Health care affordability remains a monumental issue, presenting a daunting fiscal challenge for individual consumers, employers, and public budgets alike. Skyrocketing health care costs have introduced roadblocks to essential health services and prompted a vigorous search for new and robust strategies to mitigate this escalating crisis. 

More than any other development in my 21 years in this industry, reference-based pricing (RBP) has emerged as one of the most compelling and progressive approaches to this challenge. This innovative model, championed by disrupting self-insured employers, defines a maximum limit or "reference price" they're willing to pay for health care services. Different repricing entities use varying metrics, but this often ties the claim payment to a derivative of Medicare that results in the employer paying from 140% to 150% of Medicare, on average.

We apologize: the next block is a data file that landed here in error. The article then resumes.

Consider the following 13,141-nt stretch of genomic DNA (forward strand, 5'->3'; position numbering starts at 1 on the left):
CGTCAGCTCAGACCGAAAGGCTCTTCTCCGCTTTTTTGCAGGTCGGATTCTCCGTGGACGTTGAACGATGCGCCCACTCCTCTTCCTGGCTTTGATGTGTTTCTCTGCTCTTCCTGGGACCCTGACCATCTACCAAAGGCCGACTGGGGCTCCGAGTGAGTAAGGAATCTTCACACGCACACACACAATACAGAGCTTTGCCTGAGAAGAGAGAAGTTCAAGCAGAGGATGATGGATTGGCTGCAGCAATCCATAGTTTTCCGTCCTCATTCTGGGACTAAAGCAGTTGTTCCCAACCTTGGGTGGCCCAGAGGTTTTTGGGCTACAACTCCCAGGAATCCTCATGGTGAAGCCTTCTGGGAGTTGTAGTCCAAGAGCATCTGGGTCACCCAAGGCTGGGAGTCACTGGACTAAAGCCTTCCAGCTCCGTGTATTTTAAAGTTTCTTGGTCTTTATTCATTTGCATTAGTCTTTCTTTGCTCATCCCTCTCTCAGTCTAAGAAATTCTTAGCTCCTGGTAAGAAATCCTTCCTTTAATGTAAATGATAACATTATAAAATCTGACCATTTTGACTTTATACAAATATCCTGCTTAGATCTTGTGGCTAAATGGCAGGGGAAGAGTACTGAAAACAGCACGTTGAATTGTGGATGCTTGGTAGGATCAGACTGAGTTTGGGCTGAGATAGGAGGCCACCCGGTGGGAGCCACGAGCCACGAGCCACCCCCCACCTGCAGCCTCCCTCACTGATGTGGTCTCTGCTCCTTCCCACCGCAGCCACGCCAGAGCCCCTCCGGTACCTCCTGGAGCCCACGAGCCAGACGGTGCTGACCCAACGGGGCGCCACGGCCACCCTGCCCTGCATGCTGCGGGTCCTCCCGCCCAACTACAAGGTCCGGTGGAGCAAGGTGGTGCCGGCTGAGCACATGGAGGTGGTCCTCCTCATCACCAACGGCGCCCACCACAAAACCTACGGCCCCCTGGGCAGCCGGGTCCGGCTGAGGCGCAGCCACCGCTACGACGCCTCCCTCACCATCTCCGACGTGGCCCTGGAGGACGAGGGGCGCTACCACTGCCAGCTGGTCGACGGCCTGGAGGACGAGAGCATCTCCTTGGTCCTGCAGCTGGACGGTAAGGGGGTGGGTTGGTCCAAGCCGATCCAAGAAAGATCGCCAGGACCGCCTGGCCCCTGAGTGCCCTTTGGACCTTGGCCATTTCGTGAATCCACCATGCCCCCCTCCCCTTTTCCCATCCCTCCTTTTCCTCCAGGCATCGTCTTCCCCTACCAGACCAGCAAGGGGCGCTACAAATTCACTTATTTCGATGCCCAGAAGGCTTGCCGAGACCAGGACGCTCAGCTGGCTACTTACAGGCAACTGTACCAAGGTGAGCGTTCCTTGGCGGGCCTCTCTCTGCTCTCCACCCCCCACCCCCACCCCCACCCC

Opaque pricing shrouds the legacy health care sector. The actual costs of services have historically remained elusive for both patients and payers, often only disclosed post-provision. This murkiness precipitates pricing inconsistencies, engenders inefficiencies, and cultivates an environment ripe for bloated costs and rampant fraud.

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